Religious leaders back Guildford Muslim centre


By Stephanie Jones-Berry
September 23, 2011

LEADERS of different faiths in Guildford have united and spoken out to back the idea of a Muslim centre in the town.
Representatives of the Christian, Jewish and Muslim faiths have urged borough council planners to help address the fact that there is no place – other than the university – for the Muslim community to meet and pray in Guildford.
Last week, plans to set up a Muslim cultural and educational centre went to appeal – following a rejection by the borough council last year because of a lack of parking at the proposed site on Recreation Road.
The Rector of Holy Trinity and St Mary’s Church in Guildford, Reverend Robert Cotton, said he felt planning and not faith issues had hampered the process of the application so far.
He said: “It is important for the borough council to work positively with the Muslim community to find a solution to this situation.
Rev Cotton wrote in support of the application last summer along and around 30 members of his congregation added their signatures to his letter. He said: We recognise our community will be a happier, healthier and a more admirable place when there is a dedicated site within Guildford that acknowledges the contribution and culture of Muslims.”
Dr Husni Hammuda, who gives Friday sermons for the Muslim congregation at the University of Surrey in Guildford, said there is a lack of space for the ever-growing Muslim community within the borough and added that student numbers had risen over the last 10 years.
“We used to have a home for Friday prayers at the university and it used to be sufficient for around 200 people,” Dr Hammuda said.
“Now the number is 500 and even the biggest hall at university is struggling to take the numbers of people.
“Guildford is in need of a place for Muslims and we want Guildford Borough Council to help give us a solution.
“If there is a problem with that application, where is the solution?”
The Jewish chaplain at the University of Surrey lent his voice in support of a Muslim centre in the town and said he felt a town with Guildford’s county town status should be working with its religious minorities.
“My basic point of view is there is a need for a more permanent place and the planners should be should assisting the community and its leaders to develop a suitable place to worship,” he said.
“My understanding is the local Muslim community is happy and willing to develop their own site.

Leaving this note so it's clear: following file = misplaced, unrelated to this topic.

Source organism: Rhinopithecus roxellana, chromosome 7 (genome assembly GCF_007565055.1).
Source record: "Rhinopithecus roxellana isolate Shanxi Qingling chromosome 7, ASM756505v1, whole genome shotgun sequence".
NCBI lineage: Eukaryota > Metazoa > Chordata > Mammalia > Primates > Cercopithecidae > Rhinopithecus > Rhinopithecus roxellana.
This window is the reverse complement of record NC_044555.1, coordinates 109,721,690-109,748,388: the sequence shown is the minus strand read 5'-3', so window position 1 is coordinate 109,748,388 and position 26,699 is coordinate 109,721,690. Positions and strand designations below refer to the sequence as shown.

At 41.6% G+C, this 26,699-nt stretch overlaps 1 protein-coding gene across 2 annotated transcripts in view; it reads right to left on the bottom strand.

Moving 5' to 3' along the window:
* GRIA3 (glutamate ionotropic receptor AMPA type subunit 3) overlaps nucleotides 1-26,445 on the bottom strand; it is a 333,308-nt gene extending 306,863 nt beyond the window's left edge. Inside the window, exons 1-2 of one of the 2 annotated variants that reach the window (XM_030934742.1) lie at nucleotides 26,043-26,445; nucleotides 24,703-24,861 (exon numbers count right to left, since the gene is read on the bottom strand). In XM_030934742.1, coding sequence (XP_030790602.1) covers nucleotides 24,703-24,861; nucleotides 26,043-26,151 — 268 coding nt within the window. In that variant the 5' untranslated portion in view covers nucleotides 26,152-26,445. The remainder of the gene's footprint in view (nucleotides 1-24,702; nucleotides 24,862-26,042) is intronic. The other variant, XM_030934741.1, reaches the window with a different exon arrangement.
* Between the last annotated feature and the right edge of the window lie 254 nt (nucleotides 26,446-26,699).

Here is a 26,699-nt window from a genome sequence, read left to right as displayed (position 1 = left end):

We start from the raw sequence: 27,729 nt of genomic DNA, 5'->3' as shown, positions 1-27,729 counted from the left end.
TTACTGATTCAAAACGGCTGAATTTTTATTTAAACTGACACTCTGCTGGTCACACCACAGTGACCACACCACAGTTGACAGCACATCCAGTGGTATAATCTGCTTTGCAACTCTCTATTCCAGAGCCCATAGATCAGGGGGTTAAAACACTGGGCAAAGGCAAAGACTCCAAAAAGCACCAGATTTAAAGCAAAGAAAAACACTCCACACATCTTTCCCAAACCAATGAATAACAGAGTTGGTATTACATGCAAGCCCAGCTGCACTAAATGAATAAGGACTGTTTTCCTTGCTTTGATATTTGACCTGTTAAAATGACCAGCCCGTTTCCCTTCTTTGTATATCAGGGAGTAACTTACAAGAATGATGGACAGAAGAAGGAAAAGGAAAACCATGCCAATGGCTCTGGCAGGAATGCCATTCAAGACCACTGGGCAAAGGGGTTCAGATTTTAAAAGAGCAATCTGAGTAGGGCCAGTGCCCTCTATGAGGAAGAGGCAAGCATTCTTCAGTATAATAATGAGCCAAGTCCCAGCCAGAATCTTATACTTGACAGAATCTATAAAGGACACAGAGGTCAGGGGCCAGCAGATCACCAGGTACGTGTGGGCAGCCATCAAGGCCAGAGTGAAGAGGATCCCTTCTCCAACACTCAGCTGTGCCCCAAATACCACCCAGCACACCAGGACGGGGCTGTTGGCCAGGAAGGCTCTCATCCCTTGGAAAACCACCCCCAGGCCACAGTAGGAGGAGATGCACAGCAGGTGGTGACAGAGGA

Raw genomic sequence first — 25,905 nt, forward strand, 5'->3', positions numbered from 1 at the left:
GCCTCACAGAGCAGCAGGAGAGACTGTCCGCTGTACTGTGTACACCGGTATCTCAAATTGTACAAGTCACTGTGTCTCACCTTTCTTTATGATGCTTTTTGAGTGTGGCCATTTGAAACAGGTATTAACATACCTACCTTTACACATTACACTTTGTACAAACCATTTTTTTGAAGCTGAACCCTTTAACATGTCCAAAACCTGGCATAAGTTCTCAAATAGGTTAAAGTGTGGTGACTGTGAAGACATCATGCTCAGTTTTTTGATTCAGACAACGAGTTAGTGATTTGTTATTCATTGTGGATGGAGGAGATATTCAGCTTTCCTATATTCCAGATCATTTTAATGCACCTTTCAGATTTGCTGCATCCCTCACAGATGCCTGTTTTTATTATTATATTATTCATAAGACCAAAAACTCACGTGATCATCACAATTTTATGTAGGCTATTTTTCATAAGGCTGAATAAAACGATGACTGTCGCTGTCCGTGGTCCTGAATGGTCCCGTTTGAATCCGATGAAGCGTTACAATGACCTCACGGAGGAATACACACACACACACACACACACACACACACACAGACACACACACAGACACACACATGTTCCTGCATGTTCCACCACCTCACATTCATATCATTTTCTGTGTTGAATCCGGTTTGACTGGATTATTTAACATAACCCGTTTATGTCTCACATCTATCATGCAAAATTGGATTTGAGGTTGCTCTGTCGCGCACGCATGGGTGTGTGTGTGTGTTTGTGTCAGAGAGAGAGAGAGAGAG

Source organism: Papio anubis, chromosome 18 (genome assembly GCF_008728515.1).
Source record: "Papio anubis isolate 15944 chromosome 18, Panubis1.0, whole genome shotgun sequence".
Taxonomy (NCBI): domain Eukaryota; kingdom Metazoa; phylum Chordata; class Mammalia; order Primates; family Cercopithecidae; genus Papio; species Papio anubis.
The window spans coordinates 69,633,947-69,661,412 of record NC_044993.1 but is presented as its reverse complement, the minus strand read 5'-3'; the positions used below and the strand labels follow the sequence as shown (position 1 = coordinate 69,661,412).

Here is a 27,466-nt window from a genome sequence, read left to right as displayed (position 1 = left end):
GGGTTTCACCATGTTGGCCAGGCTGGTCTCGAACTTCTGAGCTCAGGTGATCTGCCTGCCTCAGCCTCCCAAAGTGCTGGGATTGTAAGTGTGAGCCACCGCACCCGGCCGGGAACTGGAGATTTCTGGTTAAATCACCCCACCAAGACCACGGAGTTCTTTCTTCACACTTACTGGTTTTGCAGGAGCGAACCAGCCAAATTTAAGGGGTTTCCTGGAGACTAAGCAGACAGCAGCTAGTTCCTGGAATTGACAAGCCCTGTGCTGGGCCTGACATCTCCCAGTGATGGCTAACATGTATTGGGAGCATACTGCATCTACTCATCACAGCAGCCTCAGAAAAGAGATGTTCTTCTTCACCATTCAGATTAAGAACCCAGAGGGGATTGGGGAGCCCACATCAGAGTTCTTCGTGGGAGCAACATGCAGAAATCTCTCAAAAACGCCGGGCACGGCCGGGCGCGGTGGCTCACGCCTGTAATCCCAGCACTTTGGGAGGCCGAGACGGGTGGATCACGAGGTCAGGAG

“I think the council should be assisting those who have religious needs for a place for worship – it is a significant community in the town.”
Osama Khan, Muslim Chaplain and senior tutor in accounting and finance at the University of Surrey, said he knew of many Muslim families in Guildford eager to have their own formal space in Guildford.
He said he was saddened that planning permission had been declined twice by the council.
Cllr Tony Rooth, leader of the council, said the organisation does not have a duty to provide accommodation or sites for any religious groups or faith.
He added, however, that the borough did have a “long term commitment to support equality of opportunity” for all residents.
He said: “Where local community groups identify sites, we can offer advice on their suitability.
“We welcome involvement from our whole community in future plans for the borough and treat all planning issues in a consistent and fair way.”

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Fear over Chaplaincy Cuts in NHS

logo Community professionals have expressed deep concern over the impact that reported cuts to chaplaincy provision in NHS hospitals will have on Jewish patients. A survey released this week by public theology thinktank Theos showed that chaplaincy care has been reduced by 54,127 hours a year since 2005. Sue Soloway, administrator of the United Synagogue’s visitation committee, told the JC: “Although the cuts have not impinged on us yet, if they did it would be a very wrong move on the part of the NHS. “People across the board appreciate chaplain visits and if these services are further reduced, it will be a great loss for all faiths.” Senior hospital chaplain and the minister of Bushey and District Synagogue, Rabbi Meir Salasnik, said: “The cuts are worrying but what is more worrying is the issues of data protection. In many hospitals, the chaplains are not able to find out what religion patients are unless specifically asked for by the patients.” Alex Goldberg, community issues director at the Board of Deputies, is a liaison officer at the Royal Surrey County Hospital. He said: “In my experience, there are Jewish people who have not associated with the Jewish community for more than 50 years, but value the support of a chaplain from their faith at times of illness. “It is a real shame that chaplaincy funding is being cut as it forms part of the care provision.” He added: “Even in hospitals where there is not an assigned Jewish chaplain, the chaplaincy staff will provide services for Jewish patients, so cutting the budget will mean our community professionals will have to work harder to reach Jewish patient. It is a sad reflection.” According to the United Synagogue Visitations Committee, there are 50 Jewish chaplains working for the NHS in England and Wales, in addition to 40 voluntary hospital visitors.